Generally speaking, the bigger the number of bits, the better because this translates to less compression on your resolution. 1080p footage processed at a higher bitrate will look better than 4K footage processed and only 5 Mbps, for example.
You've figured out the resolution, frame rate, and bitrate, so it's time to look at the settings that affect the appearance and feel of your detail shot. Shutter speed is first on the list, with this setting having a significant impact on how the motion of the video appears to the audience.
The shutter speed, which refers to the time it takes for light from a flash to reach the sensor, is also a setting many photographers overlook. It's also essential since it helps determine the exposure and brightness of the photograph, so needless to say, this is a vital parameter to understand. You'll be able to reduce the chance of any motion "blur" by quickening your shutter speed. You'll be able to accentuate motion blur with a slower shutter speed creatively (but be careful – images are usually better when seen in crisp detail).
The frame rate option you've chosen determines the optimum shutter speed for your film. The general guideline is to use a shutter speed double the frame rate. A frame rate of 30 FPS, for example, necessitates a shutter speed of 60 (or 1/60 of a second).
Set the shutter speed to 1/48 if you've gone with a cinematic look by setting the frame rate to 24 frames per second. However, not all cameras have this option; 1/50 is close enough and will still produce excellent outcomes.
Let's look at how to change your aperture next. The opening in the camera lens referred to as the aperture, is adjusted to increase or decrease the quantity of light in a photograph. Consider it like a person's eye: A bigger pupil allows more light into the eye.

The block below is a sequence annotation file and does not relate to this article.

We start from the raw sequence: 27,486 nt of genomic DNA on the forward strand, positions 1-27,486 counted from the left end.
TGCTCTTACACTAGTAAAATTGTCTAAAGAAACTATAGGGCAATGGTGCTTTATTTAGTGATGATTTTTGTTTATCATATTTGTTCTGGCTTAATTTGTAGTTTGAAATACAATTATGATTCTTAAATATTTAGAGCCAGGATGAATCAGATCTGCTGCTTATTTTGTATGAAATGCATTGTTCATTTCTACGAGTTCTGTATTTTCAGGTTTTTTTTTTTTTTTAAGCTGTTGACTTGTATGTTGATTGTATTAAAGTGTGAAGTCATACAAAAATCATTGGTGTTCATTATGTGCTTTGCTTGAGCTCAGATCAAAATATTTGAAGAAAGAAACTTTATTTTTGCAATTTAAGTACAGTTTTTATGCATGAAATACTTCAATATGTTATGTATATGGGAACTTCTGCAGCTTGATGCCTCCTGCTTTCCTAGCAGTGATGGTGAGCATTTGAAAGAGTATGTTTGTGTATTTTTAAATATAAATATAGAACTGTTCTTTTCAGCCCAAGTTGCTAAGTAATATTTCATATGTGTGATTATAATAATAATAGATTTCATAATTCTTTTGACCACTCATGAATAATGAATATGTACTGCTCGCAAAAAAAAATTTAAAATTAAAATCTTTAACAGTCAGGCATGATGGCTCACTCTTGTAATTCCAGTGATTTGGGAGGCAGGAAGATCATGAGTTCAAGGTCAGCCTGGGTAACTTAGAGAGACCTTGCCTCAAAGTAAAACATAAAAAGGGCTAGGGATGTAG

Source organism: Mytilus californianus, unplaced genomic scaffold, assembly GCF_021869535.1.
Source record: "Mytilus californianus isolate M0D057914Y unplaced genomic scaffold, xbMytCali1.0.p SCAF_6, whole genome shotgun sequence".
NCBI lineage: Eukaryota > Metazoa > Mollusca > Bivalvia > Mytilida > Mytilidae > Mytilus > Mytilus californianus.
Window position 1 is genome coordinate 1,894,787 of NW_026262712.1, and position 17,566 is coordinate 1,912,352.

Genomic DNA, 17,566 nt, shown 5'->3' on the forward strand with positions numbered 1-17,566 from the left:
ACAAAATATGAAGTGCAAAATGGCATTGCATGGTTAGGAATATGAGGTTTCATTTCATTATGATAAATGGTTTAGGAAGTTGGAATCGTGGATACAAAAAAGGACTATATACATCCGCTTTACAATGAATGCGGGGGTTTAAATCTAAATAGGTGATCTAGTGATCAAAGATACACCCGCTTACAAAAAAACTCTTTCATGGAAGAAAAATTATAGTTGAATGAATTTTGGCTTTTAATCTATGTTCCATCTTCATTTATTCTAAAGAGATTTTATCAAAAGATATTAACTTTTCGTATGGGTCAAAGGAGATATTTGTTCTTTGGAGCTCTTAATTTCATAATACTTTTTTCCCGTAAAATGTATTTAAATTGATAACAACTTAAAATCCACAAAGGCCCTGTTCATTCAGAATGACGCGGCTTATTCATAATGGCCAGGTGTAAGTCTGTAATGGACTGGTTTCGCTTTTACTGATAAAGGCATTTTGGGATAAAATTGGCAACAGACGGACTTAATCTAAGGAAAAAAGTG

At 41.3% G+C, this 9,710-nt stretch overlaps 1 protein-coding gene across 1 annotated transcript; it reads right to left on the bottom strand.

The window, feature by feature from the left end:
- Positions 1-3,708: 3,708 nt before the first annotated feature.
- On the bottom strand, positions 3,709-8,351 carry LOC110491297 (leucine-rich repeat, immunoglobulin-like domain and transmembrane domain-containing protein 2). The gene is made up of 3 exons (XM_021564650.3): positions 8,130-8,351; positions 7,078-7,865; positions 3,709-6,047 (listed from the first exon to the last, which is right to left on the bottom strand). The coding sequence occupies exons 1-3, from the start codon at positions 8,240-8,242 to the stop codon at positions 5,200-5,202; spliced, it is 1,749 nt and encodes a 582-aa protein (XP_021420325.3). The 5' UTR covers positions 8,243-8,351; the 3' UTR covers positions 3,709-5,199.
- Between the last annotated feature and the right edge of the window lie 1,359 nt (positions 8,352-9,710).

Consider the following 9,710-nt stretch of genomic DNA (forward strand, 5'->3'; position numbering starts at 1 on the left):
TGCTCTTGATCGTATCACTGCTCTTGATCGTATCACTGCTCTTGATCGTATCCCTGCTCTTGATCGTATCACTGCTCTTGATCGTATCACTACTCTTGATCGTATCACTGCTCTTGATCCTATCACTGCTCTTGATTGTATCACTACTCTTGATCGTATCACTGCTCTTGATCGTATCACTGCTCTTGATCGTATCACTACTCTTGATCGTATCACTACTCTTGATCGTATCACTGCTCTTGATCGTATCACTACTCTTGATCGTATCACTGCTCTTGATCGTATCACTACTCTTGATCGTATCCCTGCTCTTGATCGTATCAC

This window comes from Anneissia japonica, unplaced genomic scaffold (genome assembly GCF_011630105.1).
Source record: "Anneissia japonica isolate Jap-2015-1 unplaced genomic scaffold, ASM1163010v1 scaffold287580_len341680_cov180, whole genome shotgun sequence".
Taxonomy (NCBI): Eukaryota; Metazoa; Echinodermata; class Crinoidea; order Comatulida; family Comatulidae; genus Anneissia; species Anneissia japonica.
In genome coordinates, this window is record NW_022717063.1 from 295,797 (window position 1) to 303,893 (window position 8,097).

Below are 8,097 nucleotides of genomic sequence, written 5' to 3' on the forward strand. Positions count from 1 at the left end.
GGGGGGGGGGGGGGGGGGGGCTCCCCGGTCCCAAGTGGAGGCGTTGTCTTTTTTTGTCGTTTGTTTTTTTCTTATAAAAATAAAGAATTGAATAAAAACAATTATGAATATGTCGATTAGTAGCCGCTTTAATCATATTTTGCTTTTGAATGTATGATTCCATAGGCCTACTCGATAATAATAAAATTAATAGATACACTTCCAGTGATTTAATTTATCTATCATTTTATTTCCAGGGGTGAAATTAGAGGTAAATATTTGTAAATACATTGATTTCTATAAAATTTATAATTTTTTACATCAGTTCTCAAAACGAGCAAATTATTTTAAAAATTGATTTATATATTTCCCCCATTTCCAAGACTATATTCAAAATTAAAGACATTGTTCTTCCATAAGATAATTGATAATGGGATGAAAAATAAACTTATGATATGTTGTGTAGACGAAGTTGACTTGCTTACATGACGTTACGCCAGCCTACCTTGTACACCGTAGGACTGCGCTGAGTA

The aperture is the lens opening size, which controls how much light enters a photo. The smaller the aperture, or wider the lens opening, the more light enters into a shot; reducing it, on the other hand, or narrowing it, produces a darker image.
The aperture is more than just a way to adjust brightness, though. The aperture may modify the entire appearance of the picture while at the same time blurring out the background and keeping the subject in sharp focus. This is known as "depth of field" or the "zone" of focus within your shot.
Just remember that blurrier backgrounds tend to add emphasis to your subject. While highly desired in portrait photography, use a shallow depth of field sparingly in the video because you don't want this technique to lose its potency throughout a 5, 10, to 45-minute video.
The brightness of your shot is determined by the combination of your shutter speed, aperture, and our following setting, ISO. The term "exposure triangle" is often used to describe these three settings because they all impact how a video appears in terms of brightness.
ISO is usually the following setting to consider once you've set the shutter speed to match the frame rate and adjusted the aperture to get the desired look for your photo. ISO is a variable that may be used to increase or decrease the brightness of your shot electronically. It's a great and easy tool, but be cautious, as the higher the ISO, the more "noise" depreciates your image quality.
ISO efficiency and range vary from camera to camera, so do some research and add light!
Another option to consider is white balance, which can significantly impact the shot's appearance and feel. Depending on the light temperature your camera is beneath, the footage might appear blue or make the subject appear like an orange Oompa-Loompa if you incorrectly set the white balance.
Cameras generally come with pre-programmed white balance settings that are set to shoot in the sunshine, on a cloudy day, or under artificial lighting. Another choice is to manually adjust the color temperature number, also known as the Kelvin number.
When comparing different Kelvin numbers, it's usually good to start with the various presets and see if any of them suit your desired aesthetic. If that doesn't work, try matching the lighting setup of the video shoot to the Kelvin number.
Lower on the Kelvin scale, the warmer the light. The higher the number, the cooler or bluer the light.
So there you go! Tweak those seven things, and you'll be well on your way to filming that elusive "cinematic" footage!